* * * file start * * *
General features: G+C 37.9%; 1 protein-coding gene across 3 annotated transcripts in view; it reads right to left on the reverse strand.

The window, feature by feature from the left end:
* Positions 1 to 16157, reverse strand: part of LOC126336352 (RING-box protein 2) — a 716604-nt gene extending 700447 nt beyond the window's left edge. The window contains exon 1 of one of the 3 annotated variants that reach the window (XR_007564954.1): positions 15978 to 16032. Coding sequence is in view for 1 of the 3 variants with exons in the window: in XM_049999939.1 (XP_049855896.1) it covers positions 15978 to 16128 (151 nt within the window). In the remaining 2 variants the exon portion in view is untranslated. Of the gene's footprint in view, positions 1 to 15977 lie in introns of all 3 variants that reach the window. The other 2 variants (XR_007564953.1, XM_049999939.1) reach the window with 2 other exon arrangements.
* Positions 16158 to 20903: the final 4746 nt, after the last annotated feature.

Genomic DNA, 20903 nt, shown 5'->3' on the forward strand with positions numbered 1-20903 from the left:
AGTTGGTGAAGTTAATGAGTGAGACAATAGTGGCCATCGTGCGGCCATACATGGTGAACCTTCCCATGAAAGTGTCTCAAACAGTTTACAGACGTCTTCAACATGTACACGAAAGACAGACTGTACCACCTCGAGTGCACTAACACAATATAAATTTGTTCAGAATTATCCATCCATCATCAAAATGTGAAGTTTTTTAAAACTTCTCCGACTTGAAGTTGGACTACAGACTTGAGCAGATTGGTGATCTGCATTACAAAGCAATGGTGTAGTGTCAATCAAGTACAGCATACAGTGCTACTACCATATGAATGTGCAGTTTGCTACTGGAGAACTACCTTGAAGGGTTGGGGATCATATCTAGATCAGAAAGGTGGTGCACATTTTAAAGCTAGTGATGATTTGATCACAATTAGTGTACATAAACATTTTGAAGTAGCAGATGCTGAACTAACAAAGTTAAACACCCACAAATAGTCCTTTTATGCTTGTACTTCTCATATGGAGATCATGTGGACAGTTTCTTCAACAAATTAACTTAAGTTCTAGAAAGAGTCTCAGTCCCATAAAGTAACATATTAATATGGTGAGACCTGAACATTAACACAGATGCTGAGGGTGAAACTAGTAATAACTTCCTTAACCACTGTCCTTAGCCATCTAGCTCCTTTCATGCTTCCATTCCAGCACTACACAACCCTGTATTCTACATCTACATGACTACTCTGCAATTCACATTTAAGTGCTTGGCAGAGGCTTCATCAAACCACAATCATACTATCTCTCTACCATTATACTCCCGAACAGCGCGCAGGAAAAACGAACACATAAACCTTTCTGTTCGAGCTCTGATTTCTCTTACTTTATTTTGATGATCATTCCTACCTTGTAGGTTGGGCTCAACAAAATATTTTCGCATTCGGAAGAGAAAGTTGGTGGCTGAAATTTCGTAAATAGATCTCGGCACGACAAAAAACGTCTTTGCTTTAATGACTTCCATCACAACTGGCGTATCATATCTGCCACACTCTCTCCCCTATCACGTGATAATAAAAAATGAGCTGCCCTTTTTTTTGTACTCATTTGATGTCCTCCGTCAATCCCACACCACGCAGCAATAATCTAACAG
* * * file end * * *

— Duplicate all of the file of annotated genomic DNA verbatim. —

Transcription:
General features: G+C 37.9%; 1 protein-coding gene across 3 annotated transcripts in view; it reads right to left on the reverse strand.

The window, feature by feature from the left end:
* Positions 1 to 16157, reverse strand: part of LOC126336352 (RING-box protein 2) — a 716604-nt gene extending 700447 nt beyond the window's left edge. The window contains exon 1 of one of the 3 annotated variants that reach the window (XR_007564954.1): positions 15978 to 16032. Coding sequence is in view for 1 of the 3 variants with exons in the window: in XM_049999939.1 (XP_049855896.1) it covers positions 15978 to 16128 (151 nt within the window). In the remaining 2 variants the exon portion in view is untranslated. Of the gene's footprint in view, positions 1 to 15977 lie in introns of all 3 variants that reach the window. The other 2 variants (XR_007564953.1, XM_049999939.1) reach the window with 2 other exon arrangements.
* Positions 16158 to 20903: the final 4746 nt, after the last annotated feature.

Genomic DNA, 20903 nt, shown 5'->3' on the forward strand with positions numbered 1-20903 from the left:
AGTTGGTGAAGTTAATGAGTGAGACAATAGTGGCCATCGTGCGGCCATACATGGTGAACCTTCCCATGAAAGTGTCTCAAACAGTTTACAGACGTCTTCAACATGTACACGAAAGACAGACTGTACCACCTCGAGTGCACTAACACAATATAAATTTGTTCAGAATTATCCATCCATCATCAAAATGTGAAGTTTTTTAAAACTTCTCCGACTTGAAGTTGGACTACAGACTTGAGCAGATTGGTGATCTGCATTACAAAGCAATGGTGTAGTGTCAATCAAGTACAGCATACAGTGCTACTACCATATGAATGTGCAGTTTGCTACTGGAGAACTACCTTGAAGGGTTGGGGATCATATCTAGATCAGAAAGGTGGTGCACATTTTAAAGCTAGTGATGATTTGATCACAATTAGTGTACATAAACATTTTGAAGTAGCAGATGCTGAACTAACAAAGTTAAACACCCACAAATAGTCCTTTTATGCTTGTACTTCTCATATGGAGATCATGTGGACAGTTTCTTCAACAAATTAACTTAAGTTCTAGAAAGAGTCTCAGTCCCATAAAGTAACATATTAATATGGTGAGACCTGAACATTAACACAGATGCTGAGGGTGAAACTAGTAATAACTTCCTTAACCACTGTCCTTAGCCATCTAGCTCCTTTCATGCTTCCATTCCAGCACTACACAACCCTGTATTCTACATCTACATGACTACTCTGCAATTCACATTTAAGTGCTTGGCAGAGGCTTCATCAAACCACAATCATACTATCTCTCTACCATTATACTCCCGAACAGCGCGCAGGAAAAACGAACACATAAACCTTTCTGTTCGAGCTCTGATTTCTCTTACTTTATTTTGATGATCATTCCTACCTTGTAGGTTGGGCTCAACAAAATATTTTCGCATTCGGAAGAGAAAGTTGGTGGCTGAAATTTCGTAAATAGATCTCGGCACGACAAAAAACGTCTTTGCTTTAATGACTTCCATCACAACTGGCGTATCATATCTGCCACACTCTCTCCCCTATCACGTGATAATAAAAAATGAGCTGCCCTTTTTTTTGTACTCATTTGATGTCCTCCGTCAATCCCACACCACGCAGCAATAATCTAACAG